Weekly Letter to President Obama
Custom Search
Copyright © 2010
ofthisandthat.org.  All rights
Questions and Comments
INAUGURATION,   January 20, 2009

Drunk in its stale air
For two hundred years.
Fettered in mind and body,
The soul, the safe escape

To let me breathe the cries
Of my heart singing
Tears of mel-an-choly.

The tears flow free today
Washing the stains of blood
And sweat in brotherhood.

Raise the curtain then an'
Let the world look in
On this promised land --
We breathe free today.... almost.

--- Arshad M. Khan
We will be known forever by the tracks we leave.
---  Native American proverb
December 13, 2013

Mr. President:  Your speech at Nelson Mandela's memorial service in Johannesburg
stole the show.  Congratulations!  Its theme of reconciliation, centered on Mr.
Mandela's enduring legacy, is credited by most to have sustained South Africa as a
viable economy -- in contrast to, say, Zimbabwe where the opposite has prevailed.  At
the same time, some contend he surrendered too much to capital at the expense of
labor:  the former white owned, the latter black.  They cite the rising inequality in
South Africa, the violent response to recent labor unrest and the lack of black
progress (except for a handful of elite) in the nearly two decades since apartheid

Inequality was a secondary theme, and it was also the subject of your speech here
last week.  This column has raised the issue of inequality repeatedly.  The fact that
the Gini coefficient measure of inequality has been rising steadily in the U.S., after
falling to 0.386 in 1970, and is now at 0.49 is a cause for concern; even more so
when the U.S. is the fourth most unequal society among the 34 OECD countries, and
is worse even than low-income India or Pakistan, both in the 0.3 range.

While the U.S. claims free upward movement between income classes based on hard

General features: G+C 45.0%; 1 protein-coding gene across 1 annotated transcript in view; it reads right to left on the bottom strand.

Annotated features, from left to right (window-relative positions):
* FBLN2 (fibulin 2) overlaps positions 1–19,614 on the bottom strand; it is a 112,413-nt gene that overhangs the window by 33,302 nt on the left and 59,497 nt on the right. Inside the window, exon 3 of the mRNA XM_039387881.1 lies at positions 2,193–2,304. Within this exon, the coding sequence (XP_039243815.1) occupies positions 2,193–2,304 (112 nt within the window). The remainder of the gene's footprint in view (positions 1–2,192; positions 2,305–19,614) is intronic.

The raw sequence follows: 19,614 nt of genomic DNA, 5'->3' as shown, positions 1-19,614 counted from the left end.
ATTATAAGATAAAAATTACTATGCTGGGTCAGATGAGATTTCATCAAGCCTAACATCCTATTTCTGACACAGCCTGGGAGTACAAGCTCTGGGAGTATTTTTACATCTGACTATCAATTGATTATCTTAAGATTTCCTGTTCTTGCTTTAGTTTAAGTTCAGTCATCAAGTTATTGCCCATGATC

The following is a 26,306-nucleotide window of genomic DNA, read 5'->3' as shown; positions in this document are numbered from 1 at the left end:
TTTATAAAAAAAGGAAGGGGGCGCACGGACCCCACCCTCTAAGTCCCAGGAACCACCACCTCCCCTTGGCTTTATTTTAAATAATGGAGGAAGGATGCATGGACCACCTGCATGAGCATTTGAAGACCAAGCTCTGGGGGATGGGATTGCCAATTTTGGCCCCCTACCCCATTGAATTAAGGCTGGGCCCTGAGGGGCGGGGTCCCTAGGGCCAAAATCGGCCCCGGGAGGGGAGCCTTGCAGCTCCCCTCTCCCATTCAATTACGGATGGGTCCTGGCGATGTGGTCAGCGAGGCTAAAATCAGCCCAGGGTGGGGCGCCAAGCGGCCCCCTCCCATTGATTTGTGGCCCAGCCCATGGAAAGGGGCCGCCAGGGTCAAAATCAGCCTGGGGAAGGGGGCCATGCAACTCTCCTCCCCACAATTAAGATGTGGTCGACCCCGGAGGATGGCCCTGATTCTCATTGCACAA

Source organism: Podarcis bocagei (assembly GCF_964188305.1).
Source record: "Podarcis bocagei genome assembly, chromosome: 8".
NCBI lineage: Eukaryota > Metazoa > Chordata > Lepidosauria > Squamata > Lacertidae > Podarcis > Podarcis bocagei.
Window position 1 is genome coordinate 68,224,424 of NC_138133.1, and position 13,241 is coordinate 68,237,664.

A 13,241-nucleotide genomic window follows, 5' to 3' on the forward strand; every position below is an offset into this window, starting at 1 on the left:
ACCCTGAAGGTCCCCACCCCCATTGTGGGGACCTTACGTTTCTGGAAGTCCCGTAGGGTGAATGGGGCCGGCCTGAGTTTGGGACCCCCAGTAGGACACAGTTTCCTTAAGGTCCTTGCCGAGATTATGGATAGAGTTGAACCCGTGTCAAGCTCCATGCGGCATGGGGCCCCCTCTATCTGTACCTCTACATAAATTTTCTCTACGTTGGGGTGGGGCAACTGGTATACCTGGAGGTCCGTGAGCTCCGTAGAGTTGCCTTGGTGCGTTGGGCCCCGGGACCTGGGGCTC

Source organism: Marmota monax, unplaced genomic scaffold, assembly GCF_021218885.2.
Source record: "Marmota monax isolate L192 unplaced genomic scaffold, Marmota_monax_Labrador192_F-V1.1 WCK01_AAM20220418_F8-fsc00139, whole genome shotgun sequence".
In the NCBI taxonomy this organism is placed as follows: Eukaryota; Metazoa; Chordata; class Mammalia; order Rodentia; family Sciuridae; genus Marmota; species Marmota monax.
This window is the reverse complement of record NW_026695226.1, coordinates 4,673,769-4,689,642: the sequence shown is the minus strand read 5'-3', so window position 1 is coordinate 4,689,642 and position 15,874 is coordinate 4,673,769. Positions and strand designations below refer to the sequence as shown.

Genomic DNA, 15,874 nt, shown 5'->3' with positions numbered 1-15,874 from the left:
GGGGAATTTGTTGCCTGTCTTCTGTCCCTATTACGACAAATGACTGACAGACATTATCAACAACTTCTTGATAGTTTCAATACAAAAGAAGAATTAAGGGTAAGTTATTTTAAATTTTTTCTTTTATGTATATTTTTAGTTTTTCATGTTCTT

work, the cold economic data present a different picture.  In fact, social mobility is
easier in Europe.  This is mostly because the education system is better and more
uniform.  Schools in the U.S., funded primarily through property taxes, are at a
disadvantage in low-income areas, and confer the same on their students.  Even
funding equivalence if possible can not erase the socioeconomic stresses faced by
children in blighted communities and their impact on learning.

Reconciliation must be in the air for the conference committee has a budget deal.  
Despite complaints from left and right, it is likely to go through.  Yet, the economy is
far from well notwithstanding the upbeat jobs report.  The fact is the U3 measure of
unemployment used excludes those who have given up looking for work.  The U6 rate
includes them for up to a year and stands at 13.2 percent.  Furthermore, a good
three-quarters of the 203,000 new jobs created are very low-paid service jobs.  The
quality manufacturing jobs have been exported.

It is not an encouraging profile of a future U.S. economy made worse by bureaucratic
failures in our school system.  As noted earlier, it is further ravaged by societal
problems, including but not limited to long prison sentences for victimless crimes,
chronic joblessness, poverty, lack of healthcare (including prenatal that can lead to
learning disabilities), drugs, gangs, etc., etc.

Lastly, an issue worth repeating:  Work on infrastructure can produce well-paying jobs
and ours is badly broken, so what are we waiting for?  This column has brought up
the subject repeatedly.  Allied to it is work on high-speed rail with a potential impact
on the economy not dissimilar to the interstate highways.